Date of Degree
Economics | Education Economics | Education Policy | Finance | Higher Education
Economics, Education, Education Production Functions, Higher Education, Economics of Education, Education Policy
How does spending affect academic outcomes in higher education institutions? Postsecondary schools incur costs to provide services to its student body. In this study, I introduce multiple outcome variables, a two-stage production function, and current-year expenditures on core services to evaluate how school spending affects academic outcomes.
The empirical analysis includes 28 group sample parameter estimates from four outcome variables, the pooled sample, and group samples for each of six sectors. The fixed effects/instrumental variable (FE-IV) instructional expenditure parameter estimates were positive for 20 of the 28 group samples. The sign and size of the estimated academic output effects varied substantially based on the outcome variable and higher education sector. Output effects typically ranged from 0.1 – 0.3% per 1% increase in instructional expenditures. The empirical results generated negative parameter estimates for most group samples for institutional support and research spending, and mixed results for academic support and student service expenditures.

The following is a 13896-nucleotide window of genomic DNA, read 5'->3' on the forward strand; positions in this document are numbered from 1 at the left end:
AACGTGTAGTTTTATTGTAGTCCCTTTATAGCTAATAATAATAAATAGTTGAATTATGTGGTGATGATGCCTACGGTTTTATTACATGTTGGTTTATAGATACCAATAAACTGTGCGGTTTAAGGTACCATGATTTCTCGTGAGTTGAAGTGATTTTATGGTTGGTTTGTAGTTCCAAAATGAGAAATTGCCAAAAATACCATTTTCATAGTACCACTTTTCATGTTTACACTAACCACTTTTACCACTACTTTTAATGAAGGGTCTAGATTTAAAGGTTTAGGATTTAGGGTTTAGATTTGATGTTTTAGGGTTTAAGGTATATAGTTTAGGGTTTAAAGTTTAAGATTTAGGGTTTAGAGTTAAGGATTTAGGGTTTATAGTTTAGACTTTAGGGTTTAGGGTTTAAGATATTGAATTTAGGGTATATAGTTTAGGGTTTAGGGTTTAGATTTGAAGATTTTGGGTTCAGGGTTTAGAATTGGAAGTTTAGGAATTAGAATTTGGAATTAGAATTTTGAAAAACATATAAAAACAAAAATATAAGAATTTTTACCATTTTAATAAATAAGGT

The empirical results from this study leads to several conclusions. First, increased instructional expenditures can improve academic outcomes, and the outcome effects vary significantly by sector. Second, the effects of increased spending on degree completions vary significantly based on school type. Third, there are multiple ways to effectively measure academic outcomes. Fourth, spending reallocations from services such as institutional support or research to instruction can increase completion rates and academic productivity for schools in most sectors.
Oparah, Uchenna K., "Economics of Higher Education Productivity" (2020). CUNY Academic Works.
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